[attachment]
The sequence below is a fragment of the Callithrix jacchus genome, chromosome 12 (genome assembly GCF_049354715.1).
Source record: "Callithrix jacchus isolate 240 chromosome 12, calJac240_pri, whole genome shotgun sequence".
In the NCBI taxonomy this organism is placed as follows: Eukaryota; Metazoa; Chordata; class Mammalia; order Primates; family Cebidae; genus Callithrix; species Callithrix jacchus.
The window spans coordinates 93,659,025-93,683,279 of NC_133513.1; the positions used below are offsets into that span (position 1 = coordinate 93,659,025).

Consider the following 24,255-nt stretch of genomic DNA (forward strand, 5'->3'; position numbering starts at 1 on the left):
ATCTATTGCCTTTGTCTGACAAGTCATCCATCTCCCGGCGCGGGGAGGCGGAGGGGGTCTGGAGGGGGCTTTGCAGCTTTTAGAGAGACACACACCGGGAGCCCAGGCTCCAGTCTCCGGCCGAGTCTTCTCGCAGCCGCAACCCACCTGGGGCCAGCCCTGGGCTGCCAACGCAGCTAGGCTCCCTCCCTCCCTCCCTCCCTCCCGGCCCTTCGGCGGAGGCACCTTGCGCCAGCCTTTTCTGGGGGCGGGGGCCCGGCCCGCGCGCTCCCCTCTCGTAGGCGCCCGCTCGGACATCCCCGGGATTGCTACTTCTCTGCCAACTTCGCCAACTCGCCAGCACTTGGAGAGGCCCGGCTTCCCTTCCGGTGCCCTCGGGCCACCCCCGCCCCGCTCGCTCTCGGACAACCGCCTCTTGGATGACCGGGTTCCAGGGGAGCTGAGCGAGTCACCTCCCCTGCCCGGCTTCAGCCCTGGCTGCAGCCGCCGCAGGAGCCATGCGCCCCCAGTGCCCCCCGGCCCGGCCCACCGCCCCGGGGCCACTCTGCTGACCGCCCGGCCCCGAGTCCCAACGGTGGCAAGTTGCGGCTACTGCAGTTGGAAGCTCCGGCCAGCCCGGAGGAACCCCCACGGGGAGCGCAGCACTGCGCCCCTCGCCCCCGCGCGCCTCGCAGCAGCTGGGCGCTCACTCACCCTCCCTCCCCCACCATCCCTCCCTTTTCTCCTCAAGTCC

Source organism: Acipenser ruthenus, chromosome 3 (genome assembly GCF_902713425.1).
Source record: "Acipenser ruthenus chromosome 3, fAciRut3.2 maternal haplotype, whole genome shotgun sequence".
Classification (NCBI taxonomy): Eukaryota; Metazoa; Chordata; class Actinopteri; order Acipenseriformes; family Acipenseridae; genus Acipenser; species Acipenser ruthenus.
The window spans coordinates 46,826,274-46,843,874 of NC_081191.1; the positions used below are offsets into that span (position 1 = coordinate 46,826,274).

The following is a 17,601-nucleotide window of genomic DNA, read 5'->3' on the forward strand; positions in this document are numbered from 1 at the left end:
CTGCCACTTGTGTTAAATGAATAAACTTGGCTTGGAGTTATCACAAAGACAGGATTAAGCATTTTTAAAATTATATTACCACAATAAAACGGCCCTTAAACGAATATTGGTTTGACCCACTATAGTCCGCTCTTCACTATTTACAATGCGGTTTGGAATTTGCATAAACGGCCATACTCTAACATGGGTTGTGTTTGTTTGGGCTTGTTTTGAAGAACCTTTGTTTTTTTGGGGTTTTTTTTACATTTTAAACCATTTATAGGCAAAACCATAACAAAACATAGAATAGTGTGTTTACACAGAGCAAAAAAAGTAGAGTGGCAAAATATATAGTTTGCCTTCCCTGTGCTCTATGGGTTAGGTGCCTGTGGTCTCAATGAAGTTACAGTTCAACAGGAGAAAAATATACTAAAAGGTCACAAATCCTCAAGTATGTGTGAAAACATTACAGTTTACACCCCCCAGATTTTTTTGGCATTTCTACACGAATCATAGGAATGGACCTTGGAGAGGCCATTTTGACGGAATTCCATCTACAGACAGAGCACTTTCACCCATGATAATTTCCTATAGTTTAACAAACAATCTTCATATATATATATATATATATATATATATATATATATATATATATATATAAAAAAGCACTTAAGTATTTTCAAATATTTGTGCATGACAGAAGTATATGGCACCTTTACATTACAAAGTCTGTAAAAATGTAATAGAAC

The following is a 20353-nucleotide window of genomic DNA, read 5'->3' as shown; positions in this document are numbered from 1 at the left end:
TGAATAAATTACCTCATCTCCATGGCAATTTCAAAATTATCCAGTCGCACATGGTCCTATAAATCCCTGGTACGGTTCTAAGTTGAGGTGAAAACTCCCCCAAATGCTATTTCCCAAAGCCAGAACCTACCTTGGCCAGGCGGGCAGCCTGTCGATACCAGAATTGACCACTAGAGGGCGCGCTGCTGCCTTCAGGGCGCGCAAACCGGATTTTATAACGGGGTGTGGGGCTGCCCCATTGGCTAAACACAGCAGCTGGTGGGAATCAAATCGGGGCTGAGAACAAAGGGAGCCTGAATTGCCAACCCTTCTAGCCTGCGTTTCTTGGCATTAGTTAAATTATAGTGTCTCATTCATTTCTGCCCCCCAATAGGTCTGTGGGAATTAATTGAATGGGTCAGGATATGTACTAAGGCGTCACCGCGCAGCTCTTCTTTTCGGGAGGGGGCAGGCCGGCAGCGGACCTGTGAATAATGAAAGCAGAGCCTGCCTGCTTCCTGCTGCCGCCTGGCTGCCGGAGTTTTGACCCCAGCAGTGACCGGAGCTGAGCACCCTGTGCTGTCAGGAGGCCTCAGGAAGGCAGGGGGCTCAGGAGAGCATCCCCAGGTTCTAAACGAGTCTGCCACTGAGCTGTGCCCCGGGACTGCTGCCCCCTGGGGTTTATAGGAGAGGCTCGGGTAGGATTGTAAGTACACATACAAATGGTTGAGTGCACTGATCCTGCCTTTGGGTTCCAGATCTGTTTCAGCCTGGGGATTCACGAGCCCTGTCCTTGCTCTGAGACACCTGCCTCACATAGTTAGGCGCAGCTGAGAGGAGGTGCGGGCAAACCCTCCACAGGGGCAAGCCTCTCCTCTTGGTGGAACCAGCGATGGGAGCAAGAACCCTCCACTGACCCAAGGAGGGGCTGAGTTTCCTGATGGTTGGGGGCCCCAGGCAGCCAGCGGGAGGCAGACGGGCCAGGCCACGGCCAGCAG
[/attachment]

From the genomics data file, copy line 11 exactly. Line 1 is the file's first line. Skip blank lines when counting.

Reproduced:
The following is a 17,601-nucleotide window of genomic DNA, read 5'->3' on the forward strand; positions in this document are numbered from 1 at the left end: